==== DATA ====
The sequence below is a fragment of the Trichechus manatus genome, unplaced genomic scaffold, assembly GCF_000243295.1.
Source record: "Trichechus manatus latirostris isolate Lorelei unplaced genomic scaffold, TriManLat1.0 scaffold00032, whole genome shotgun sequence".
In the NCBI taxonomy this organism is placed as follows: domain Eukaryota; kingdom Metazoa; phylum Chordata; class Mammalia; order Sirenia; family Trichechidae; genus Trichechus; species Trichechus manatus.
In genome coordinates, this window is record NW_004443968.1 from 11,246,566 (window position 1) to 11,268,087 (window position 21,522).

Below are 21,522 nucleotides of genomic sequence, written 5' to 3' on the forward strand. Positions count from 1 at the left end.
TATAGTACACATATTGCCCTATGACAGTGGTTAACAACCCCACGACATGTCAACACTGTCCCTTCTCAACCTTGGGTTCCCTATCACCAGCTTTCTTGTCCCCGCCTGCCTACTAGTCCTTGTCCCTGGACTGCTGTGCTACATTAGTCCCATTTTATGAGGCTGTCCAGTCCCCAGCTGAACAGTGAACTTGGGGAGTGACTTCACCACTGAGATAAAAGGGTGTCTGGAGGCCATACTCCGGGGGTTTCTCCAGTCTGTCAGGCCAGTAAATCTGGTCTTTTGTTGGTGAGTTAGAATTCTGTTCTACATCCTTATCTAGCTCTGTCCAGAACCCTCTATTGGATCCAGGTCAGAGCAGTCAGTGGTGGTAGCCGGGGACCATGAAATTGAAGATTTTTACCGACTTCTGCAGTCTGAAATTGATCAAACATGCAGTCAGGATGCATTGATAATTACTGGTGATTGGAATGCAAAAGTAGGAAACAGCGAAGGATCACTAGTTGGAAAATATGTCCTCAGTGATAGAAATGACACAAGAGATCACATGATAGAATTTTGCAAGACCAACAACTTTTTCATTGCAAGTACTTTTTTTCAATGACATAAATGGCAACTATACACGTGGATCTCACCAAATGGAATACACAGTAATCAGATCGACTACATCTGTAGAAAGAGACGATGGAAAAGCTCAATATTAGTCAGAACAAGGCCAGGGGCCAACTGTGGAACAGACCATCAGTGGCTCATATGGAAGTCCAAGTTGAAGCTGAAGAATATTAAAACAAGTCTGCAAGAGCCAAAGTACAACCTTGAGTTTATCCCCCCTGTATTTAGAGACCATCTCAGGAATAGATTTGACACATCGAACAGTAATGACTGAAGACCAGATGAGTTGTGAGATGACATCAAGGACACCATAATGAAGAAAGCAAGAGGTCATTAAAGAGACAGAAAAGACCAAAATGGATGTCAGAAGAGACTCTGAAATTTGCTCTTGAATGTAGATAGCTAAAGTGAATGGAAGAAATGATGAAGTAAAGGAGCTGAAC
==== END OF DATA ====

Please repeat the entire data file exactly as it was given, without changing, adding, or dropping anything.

The sequence below is a fragment of the Trichechus manatus genome, unplaced genomic scaffold, assembly GCF_000243295.1.
Source record: "Trichechus manatus latirostris isolate Lorelei unplaced genomic scaffold, TriManLat1.0 scaffold00032, whole genome shotgun sequence".
In the NCBI taxonomy this organism is placed as follows: domain Eukaryota; kingdom Metazoa; phylum Chordata; class Mammalia; order Sirenia; family Trichechidae; genus Trichechus; species Trichechus manatus.
In genome coordinates, this window is record NW_004443968.1 from 11,246,566 (window position 1) to 11,268,087 (window position 21,522).

Below are 21,522 nucleotides of genomic sequence, written 5' to 3' on the forward strand. Positions count from 1 at the left end.
TATAGTACACATATTGCCCTATGACAGTGGTTAACAACCCCACGACATGTCAACACTGTCCCTTCTCAACCTTGGGTTCCCTATCACCAGCTTTCTTGTCCCCGCCTGCCTACTAGTCCTTGTCCCTGGACTGCTGTGCTACATTAGTCCCATTTTATGAGGCTGTCCAGTCCCCAGCTGAACAGTGAACTTGGGGAGTGACTTCACCACTGAGATAAAAGGGTGTCTGGAGGCCATACTCCGGGGGTTTCTCCAGTCTGTCAGGCCAGTAAATCTGGTCTTTTGTTGGTGAGTTAGAATTCTGTTCTACATCCTTATCTAGCTCTGTCCAGAACCCTCTATTGGATCCAGGTCAGAGCAGTCAGTGGTGGTAGCCGGGGACCATGAAATTGAAGATTTTTACCGACTTCTGCAGTCTGAAATTGATCAAACATGCAGTCAGGATGCATTGATAATTACTGGTGATTGGAATGCAAAAGTAGGAAACAGCGAAGGATCACTAGTTGGAAAATATGTCCTCAGTGATAGAAATGACACAAGAGATCACATGATAGAATTTTGCAAGACCAACAACTTTTTCATTGCAAGTACTTTTTTTCAATGACATAAATGGCAACTATACACGTGGATCTCACCAAATGGAATACACAGTAATCAGATCGACTACATCTGTAGAAAGAGACGATGGAAAAGCTCAATATTAGTCAGAACAAGGCCAGGGGCCAACTGTGGAACAGACCATCAGTGGCTCATATGGAAGTCCAAGTTGAAGCTGAAGAATATTAAAACAAGTCTGCAAGAGCCAAAGTACAACCTTGAGTTTATCCCCCCTGTATTTAGAGACCATCTCAGGAATAGATTTGACACATCGAACAGTAATGACTGAAGACCAGATGAGTTGTGAGATGACATCAAGGACACCATAATGAAGAAAGCAAGAGGTCATTAAAGAGACAGAAAAGACCAAAATGGATGTCAGAAGAGACTCTGAAATTTGCTCTTGAATGTAGATAGCTAAAGTGAATGGAAGAAATGATGAAGTAAAGGAGCTGAAC